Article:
Ninety years after its founding, the Cook County Forest Preserve District’s Hal Tyrrell Trailside Museum is still drawing visitors to River Forest.
The museum opened on May 22, 1931, with the mission to educate the public about and to exhibit plants and animals found in Cook County. The 16-room Victorian Italian Villa style mansion at the corner of Thatcher and Chicago avenues had served as the first headquarters of the Forest Preserve District since 1919.
Irene Flebbe, assistant director, said the museum and grounds attract all ages from near and far, including senior citizens, bird watchers and school classes from grade school to college.
She said visitors include tourists and “a lot of locals,” illustrating the museum’s relationship with River Forest residents.
“River Forest is proud to be home to the Trailside Museum,” said village President Cathy Adduci. “For 90 years, residents of River Forest have taken advantage of all the educational and recreational programs available right in our backyard.
“During this year of celebration, I encourage anyone who hasn’t visited the museum to take an afternoon to visit and learn about local wildlife and the environment.”
Although the recent pandemic led officials to close the building and change the programming format from in-person to Zoom and Facebook Live, Flebbe said they observed an increase of visitors to the grounds.
“We noticed that during COVID the one safe thing people could do was take a walk,” she said. “We were so glad that we were a place where people could go to de-stress.”
In addition to closing the building “for a few months,” Flebbe said the pandemic led officials to cancel the annual spring festival in 2020 and 2021 although the museum’s other two annual events, the Migrating Monarchs Celebration in September and Halloween Hoot n’ Howl in October, were held in 2021.
“Both of those outdoor events were very well attended by people from our area who were so happy to have free outdoor family events and enjoyed a sense of returning to normality,” she said, adding that officials are planning to hold them again this year.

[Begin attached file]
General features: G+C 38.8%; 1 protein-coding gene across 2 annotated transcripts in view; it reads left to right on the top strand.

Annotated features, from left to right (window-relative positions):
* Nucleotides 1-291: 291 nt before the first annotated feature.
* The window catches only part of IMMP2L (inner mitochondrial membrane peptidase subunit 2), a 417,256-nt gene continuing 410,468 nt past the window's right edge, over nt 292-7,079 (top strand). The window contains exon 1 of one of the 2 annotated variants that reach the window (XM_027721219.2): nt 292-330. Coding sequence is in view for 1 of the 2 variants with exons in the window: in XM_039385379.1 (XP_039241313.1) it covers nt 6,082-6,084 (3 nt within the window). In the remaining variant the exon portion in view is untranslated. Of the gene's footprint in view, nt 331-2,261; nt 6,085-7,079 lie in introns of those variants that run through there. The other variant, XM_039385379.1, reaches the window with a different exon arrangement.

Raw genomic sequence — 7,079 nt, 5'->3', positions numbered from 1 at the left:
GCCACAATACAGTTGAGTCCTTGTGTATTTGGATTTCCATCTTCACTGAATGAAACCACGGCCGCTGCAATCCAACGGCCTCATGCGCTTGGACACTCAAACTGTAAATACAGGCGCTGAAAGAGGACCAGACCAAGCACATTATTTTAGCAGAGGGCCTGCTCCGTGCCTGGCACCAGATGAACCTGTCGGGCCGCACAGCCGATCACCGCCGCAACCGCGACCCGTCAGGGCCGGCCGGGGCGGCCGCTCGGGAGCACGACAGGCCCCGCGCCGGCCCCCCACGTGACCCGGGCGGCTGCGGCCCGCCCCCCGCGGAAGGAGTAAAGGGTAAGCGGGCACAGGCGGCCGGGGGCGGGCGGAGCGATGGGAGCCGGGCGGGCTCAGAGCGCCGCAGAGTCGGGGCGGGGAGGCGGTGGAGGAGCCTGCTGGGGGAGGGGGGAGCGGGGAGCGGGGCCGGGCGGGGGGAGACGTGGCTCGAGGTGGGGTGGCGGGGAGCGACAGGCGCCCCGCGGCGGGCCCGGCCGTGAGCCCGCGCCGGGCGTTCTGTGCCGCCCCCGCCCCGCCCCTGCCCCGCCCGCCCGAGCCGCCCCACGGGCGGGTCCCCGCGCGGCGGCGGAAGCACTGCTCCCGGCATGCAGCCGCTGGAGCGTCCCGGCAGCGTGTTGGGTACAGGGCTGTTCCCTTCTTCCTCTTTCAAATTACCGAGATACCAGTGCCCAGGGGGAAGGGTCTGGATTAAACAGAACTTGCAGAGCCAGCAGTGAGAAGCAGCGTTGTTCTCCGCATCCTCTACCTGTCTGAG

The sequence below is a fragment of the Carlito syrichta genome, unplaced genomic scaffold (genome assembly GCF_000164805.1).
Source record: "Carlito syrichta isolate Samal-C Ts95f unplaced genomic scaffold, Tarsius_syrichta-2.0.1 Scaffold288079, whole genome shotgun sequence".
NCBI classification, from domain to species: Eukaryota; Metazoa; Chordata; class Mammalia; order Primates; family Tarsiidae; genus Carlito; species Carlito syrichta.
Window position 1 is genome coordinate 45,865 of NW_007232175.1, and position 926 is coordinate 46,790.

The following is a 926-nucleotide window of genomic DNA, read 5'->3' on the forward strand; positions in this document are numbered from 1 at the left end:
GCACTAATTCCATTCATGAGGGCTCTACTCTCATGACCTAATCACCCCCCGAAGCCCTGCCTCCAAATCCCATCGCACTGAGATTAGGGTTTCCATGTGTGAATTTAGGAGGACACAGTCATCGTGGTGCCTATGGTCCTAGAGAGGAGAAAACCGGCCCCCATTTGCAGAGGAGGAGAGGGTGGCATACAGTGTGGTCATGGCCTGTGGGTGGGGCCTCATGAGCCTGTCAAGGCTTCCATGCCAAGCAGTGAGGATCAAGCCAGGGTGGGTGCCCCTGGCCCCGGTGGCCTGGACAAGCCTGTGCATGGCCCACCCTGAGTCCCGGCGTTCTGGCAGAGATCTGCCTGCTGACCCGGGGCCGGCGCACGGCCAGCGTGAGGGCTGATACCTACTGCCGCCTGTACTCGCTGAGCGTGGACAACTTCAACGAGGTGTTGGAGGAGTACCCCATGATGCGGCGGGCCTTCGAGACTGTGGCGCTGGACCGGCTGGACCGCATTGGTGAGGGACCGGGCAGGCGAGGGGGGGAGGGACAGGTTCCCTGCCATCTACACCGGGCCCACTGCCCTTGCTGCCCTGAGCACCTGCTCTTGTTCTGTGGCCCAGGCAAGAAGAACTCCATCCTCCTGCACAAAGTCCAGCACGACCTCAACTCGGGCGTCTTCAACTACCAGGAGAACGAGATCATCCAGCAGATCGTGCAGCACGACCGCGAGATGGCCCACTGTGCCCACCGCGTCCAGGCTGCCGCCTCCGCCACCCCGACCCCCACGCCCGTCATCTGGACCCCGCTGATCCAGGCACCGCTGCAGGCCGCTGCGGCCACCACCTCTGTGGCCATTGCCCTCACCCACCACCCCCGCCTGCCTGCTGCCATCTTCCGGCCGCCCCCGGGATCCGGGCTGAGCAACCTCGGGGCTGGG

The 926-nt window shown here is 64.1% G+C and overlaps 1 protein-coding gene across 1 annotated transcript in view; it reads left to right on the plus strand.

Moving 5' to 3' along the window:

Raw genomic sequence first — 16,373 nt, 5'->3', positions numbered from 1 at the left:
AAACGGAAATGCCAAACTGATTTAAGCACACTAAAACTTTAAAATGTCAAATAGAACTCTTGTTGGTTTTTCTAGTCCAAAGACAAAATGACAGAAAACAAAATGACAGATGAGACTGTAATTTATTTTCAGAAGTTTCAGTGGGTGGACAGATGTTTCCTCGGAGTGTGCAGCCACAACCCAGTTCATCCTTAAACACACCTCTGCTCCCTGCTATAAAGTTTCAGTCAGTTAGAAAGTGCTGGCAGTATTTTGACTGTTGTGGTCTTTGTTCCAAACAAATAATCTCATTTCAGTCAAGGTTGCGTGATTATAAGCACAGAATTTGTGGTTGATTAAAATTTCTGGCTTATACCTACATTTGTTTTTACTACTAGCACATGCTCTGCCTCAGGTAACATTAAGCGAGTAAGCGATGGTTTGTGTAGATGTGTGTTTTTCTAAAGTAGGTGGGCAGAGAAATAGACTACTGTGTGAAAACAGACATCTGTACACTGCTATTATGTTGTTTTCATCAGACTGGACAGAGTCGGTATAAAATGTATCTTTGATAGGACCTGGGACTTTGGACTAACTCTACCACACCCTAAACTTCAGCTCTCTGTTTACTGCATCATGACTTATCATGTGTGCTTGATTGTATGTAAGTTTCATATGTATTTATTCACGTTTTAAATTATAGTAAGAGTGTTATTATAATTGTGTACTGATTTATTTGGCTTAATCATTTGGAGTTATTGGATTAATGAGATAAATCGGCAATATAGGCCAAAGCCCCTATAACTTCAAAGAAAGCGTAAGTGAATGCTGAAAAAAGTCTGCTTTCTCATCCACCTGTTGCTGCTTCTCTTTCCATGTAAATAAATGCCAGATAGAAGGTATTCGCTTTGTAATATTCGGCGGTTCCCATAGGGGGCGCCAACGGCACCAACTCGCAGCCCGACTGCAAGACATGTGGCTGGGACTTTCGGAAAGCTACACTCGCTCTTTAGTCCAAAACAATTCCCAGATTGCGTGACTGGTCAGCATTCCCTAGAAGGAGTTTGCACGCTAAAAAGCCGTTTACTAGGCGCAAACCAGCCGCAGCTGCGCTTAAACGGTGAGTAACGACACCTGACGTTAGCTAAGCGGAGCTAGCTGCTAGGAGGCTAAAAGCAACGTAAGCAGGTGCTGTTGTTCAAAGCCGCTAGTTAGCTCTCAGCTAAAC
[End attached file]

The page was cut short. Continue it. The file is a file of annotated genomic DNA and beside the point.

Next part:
Trailside officials not only brought the Spring Festival back this year but made it even more special by celebrating the museum’s 90th anniversary.
The museum building was built in 1876 by Abraham J. Hoffman and his wife, who purchased the land from the Thatcher family. Mrs. Hoffman established two private schools in the home, the River Forest Young Ladies Institute in 1878 and the River Forest Institute, a boys’ boarding school, in 1881. The schools were closed and the home sold to Hugh McFarlane, a wealthy carriage maker, who lived there with his family until selling the house and land to the Forest Preserve District in 1919.
Mary Cooper Black, the first curator of Trailside Museum, created the first educational displays, collections and animal mounts in the museum, with assistance from the Field Museum and the Chicago Academy of Sciences. The Field Museum’s artist Gordon Persall, the second curator, painted the “Local Reptiles” exhibit that still hangs in the museum today and published a booklet that listed all plants and animals found in the Forest Preserves.
Virginia Moe became the third curator in 1941 until her death 50 years later in 1991. She inspired many people to care deeply about wildlife. She also shifted the focus of the museum to wildlife rehabilitation. For many years, Trailside Museum was the place to bring injured and orphaned wildlife in Cook County, a practice that ended in 2005. She wrote a book called “Animal Inn” about her experiences working at Trailside Museum.
In the 1980s, Forest Preserve District officials were facing the need for extensive repairs to the building and considering closing the museum. A grass-roots movement not only kept Trailside open but also led to a $500,000 addition and renovation. Harold L. “Hal” Tyrell, who served as a Cook County commissioner and Forest Preserve District commissioner, was instrumental in securing funding for the extensive renovation that materialized in 1990 and 1991. His name was added to the museum’s name after his death.